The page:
What is it?
Meet the new Golf GTI. In spirit, anyway. The new Polo GTI is almost exactly the same size as a Golf GTI Mk2. Reflecting today's downsizing trend, the engine is smaller than in those early GTIs, its pistons displacing a mere 1.4 litres. But with the help of a supercharger and a turbocharger, there's 178bhp on tap. Prices haven’t yet been announced, but expect them to be about £1000 above the £15,700 Skoda Fabia vRS which uses the same engine and drivetrain.
The TSI Twincharger engine, which, combing the benefits of super- and turbo-charging, offers strong punch from low down right through to 7000rpm. Seventh gear's long-striding, economy-hyping 27mph/1000rpm calms the ardour a bit (but allows a remarkable 142mph top speed). The engine note sets the scene, its snorty, gruff induction noise pitching you straight into your own private trackday fantasy.
What’s it like to drive?
As with the engine, the chassis is friskier than the Golf's and less the civilised tourer. It steers firmly and positively with a good bite from the front tyres (mounted on Golf GTI-type 17in wheels), the nose tucks in keenly but the ESP light is easily triggered as you power out of corners.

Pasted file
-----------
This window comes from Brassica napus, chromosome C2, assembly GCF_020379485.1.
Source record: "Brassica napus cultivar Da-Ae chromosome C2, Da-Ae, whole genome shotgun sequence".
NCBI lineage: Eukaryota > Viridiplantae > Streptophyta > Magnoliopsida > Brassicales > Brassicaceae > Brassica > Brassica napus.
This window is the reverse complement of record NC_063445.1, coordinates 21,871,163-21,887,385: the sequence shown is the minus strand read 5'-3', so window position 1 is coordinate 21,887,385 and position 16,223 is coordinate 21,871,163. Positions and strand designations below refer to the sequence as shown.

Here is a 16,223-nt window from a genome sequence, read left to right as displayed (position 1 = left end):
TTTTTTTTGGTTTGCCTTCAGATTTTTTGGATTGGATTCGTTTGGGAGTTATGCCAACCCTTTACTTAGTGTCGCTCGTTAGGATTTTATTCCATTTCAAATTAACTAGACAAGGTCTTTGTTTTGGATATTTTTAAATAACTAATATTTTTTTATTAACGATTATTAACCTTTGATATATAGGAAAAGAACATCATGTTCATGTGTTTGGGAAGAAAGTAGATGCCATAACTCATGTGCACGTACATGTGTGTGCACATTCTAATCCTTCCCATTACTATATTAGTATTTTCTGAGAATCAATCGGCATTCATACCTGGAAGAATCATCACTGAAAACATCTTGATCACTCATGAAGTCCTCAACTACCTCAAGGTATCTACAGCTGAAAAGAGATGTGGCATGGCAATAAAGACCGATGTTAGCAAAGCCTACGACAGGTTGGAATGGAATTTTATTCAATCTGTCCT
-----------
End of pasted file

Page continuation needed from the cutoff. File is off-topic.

There's a touch of torque steer, too, the good sort that adds to the feistiness. The tail edges out just enough not to feel inert if you throttle-off, but – as usual in a VW Group car – the warning light flashes annoyingly if the ESP is switched out. Over bumps the ride is firm, maybe too firm for the UK, but it's very well damped with no after-bounce or choppiness.
Here is the best attempt yet at a convincing GTI-badged Polo, a car with its own personality freed from the shadow of the Golf. It looks right for the role, too, with its deep valances, honeycomb grille, red stripes and twin tailpipes, plus a mini-GTI interior treatment.
How does it compare?
The Polo GTi joins a pair of VW Group rivals in the shape of the Skoda Fabia vRS and Seat Ibiza Cupra – both of which use the same drivetrain and offer a similar blend of talents. We’ve driven the Ibiza enough to know that the Polo is going to have its work cut-out offering the same level of driver appeal as a Renaultsport Clio 200 or Mini Cooper S, while newer rivals such as the Citroen DS3 should keep it honest, too.
Anything else I need to know?
One big snag: there's no manual transmission alternative. Some might favour the DSG idea, but manual-lovers will dismiss the Polo out of hand. Word from the UK importer is that this could change.